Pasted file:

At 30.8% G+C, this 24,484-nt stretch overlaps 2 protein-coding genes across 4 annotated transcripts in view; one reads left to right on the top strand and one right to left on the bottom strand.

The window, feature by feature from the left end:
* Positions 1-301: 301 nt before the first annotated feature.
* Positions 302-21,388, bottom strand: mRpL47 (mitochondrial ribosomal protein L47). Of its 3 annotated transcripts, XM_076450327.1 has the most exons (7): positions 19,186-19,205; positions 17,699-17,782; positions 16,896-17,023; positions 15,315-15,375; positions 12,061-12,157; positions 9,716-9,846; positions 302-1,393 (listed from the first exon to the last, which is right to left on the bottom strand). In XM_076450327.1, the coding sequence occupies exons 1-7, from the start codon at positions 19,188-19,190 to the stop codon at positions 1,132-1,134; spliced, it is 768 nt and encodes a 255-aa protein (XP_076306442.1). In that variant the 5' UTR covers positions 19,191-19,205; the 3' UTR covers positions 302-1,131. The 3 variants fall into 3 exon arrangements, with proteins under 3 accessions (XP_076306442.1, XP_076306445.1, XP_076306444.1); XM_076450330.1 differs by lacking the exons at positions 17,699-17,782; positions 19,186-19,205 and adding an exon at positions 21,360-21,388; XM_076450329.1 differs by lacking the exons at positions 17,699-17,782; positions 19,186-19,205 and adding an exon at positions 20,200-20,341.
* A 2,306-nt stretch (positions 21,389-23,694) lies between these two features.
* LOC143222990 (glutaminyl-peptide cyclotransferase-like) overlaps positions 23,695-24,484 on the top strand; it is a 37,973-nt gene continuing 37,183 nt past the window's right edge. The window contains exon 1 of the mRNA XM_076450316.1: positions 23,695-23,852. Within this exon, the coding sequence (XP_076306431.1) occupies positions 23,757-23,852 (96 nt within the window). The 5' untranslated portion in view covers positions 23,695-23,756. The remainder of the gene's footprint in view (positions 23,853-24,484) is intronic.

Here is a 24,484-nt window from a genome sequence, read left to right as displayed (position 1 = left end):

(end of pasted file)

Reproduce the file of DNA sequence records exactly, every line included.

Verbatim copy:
At 30.8% G+C, this 24,484-nt stretch overlaps 2 protein-coding genes across 4 annotated transcripts in view; one reads left to right on the top strand and one right to left on the bottom strand.

The window, feature by feature from the left end:
* Positions 1-301: 301 nt before the first annotated feature.
* Positions 302-21,388, bottom strand: mRpL47 (mitochondrial ribosomal protein L47). Of its 3 annotated transcripts, XM_076450327.1 has the most exons (7): positions 19,186-19,205; positions 17,699-17,782; positions 16,896-17,023; positions 15,315-15,375; positions 12,061-12,157; positions 9,716-9,846; positions 302-1,393 (listed from the first exon to the last, which is right to left on the bottom strand). In XM_076450327.1, the coding sequence occupies exons 1-7, from the start codon at positions 19,188-19,190 to the stop codon at positions 1,132-1,134; spliced, it is 768 nt and encodes a 255-aa protein (XP_076306442.1). In that variant the 5' UTR covers positions 19,191-19,205; the 3' UTR covers positions 302-1,131. The 3 variants fall into 3 exon arrangements, with proteins under 3 accessions (XP_076306442.1, XP_076306445.1, XP_076306444.1); XM_076450330.1 differs by lacking the exons at positions 17,699-17,782; positions 19,186-19,205 and adding an exon at positions 21,360-21,388; XM_076450329.1 differs by lacking the exons at positions 17,699-17,782; positions 19,186-19,205 and adding an exon at positions 20,200-20,341.
* A 2,306-nt stretch (positions 21,389-23,694) lies between these two features.
* LOC143222990 (glutaminyl-peptide cyclotransferase-like) overlaps positions 23,695-24,484 on the top strand; it is a 37,973-nt gene continuing 37,183 nt past the window's right edge. The window contains exon 1 of the mRNA XM_076450316.1: positions 23,695-23,852. Within this exon, the coding sequence (XP_076306431.1) occupies positions 23,757-23,852 (96 nt within the window). The 5' untranslated portion in view covers positions 23,695-23,756. The remainder of the gene's footprint in view (positions 23,853-24,484) is intronic.

Here is a 24,484-nt window from a genome sequence, read left to right as displayed (position 1 = left end):